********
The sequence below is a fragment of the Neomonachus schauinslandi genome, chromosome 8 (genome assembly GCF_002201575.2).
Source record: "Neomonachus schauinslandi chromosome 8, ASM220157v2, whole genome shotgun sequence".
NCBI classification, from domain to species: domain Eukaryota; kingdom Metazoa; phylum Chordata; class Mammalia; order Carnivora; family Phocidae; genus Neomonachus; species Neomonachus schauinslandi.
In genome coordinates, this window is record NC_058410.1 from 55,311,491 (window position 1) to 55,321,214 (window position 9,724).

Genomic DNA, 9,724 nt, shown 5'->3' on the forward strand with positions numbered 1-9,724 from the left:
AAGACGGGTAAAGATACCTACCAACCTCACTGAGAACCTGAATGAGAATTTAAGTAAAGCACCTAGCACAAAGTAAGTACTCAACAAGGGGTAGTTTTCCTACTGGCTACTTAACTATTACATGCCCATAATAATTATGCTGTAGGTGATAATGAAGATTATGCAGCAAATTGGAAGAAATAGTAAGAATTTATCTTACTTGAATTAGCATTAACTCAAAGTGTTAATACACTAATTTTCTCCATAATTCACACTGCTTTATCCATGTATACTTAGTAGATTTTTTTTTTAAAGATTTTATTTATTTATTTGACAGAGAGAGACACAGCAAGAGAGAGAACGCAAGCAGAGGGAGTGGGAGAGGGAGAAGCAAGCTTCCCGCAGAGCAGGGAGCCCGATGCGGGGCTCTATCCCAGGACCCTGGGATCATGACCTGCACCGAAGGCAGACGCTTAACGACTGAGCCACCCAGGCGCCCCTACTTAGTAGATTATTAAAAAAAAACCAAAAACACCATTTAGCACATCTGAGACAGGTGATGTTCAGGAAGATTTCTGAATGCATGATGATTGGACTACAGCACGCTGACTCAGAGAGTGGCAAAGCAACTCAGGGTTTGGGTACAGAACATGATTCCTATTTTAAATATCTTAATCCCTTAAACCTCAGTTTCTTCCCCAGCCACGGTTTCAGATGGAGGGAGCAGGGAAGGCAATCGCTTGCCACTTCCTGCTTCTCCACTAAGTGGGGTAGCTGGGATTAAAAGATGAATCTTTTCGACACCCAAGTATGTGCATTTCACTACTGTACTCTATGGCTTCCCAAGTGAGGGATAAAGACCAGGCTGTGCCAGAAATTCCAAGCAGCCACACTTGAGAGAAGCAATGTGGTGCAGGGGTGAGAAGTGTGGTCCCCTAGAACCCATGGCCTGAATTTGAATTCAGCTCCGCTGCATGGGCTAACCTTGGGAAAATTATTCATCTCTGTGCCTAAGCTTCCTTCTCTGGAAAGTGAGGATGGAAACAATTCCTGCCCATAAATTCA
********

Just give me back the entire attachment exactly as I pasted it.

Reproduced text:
The sequence below is a fragment of the Neomonachus schauinslandi genome, chromosome 8 (genome assembly GCF_002201575.2).
Source record: "Neomonachus schauinslandi chromosome 8, ASM220157v2, whole genome shotgun sequence".
NCBI classification, from domain to species: domain Eukaryota; kingdom Metazoa; phylum Chordata; class Mammalia; order Carnivora; family Phocidae; genus Neomonachus; species Neomonachus schauinslandi.
In genome coordinates, this window is record NC_058410.1 from 55,311,491 (window position 1) to 55,321,214 (window position 9,724).

Genomic DNA, 9,724 nt, shown 5'->3' on the forward strand with positions numbered 1-9,724 from the left:
AAGACGGGTAAAGATACCTACCAACCTCACTGAGAACCTGAATGAGAATTTAAGTAAAGCACCTAGCACAAAGTAAGTACTCAACAAGGGGTAGTTTTCCTACTGGCTACTTAACTATTACATGCCCATAATAATTATGCTGTAGGTGATAATGAAGATTATGCAGCAAATTGGAAGAAATAGTAAGAATTTATCTTACTTGAATTAGCATTAACTCAAAGTGTTAATACACTAATTTTCTCCATAATTCACACTGCTTTATCCATGTATACTTAGTAGATTTTTTTTTTAAAGATTTTATTTATTTATTTGACAGAGAGAGACACAGCAAGAGAGAGAACGCAAGCAGAGGGAGTGGGAGAGGGAGAAGCAAGCTTCCCGCAGAGCAGGGAGCCCGATGCGGGGCTCTATCCCAGGACCCTGGGATCATGACCTGCACCGAAGGCAGACGCTTAACGACTGAGCCACCCAGGCGCCCCTACTTAGTAGATTATTAAAAAAAAACCAAAAACACCATTTAGCACATCTGAGACAGGTGATGTTCAGGAAGATTTCTGAATGCATGATGATTGGACTACAGCACGCTGACTCAGAGAGTGGCAAAGCAACTCAGGGTTTGGGTACAGAACATGATTCCTATTTTAAATATCTTAATCCCTTAAACCTCAGTTTCTTCCCCAGCCACGGTTTCAGATGGAGGGAGCAGGGAAGGCAATCGCTTGCCACTTCCTGCTTCTCCACTAAGTGGGGTAGCTGGGATTAAAAGATGAATCTTTTCGACACCCAAGTATGTGCATTTCACTACTGTACTCTATGGCTTCCCAAGTGAGGGATAAAGACCAGGCTGTGCCAGAAATTCCAAGCAGCCACACTTGAGAGAAGCAATGTGGTGCAGGGGTGAGAAGTGTGGTCCCCTAGAACCCATGGCCTGAATTTGAATTCAGCTCCGCTGCATGGGCTAACCTTGGGAAAATTATTCATCTCTGTGCCTAAGCTTCCTTCTCTGGAAAGTGAGGATGGAAACAATTCCTGCCCATAAATTCA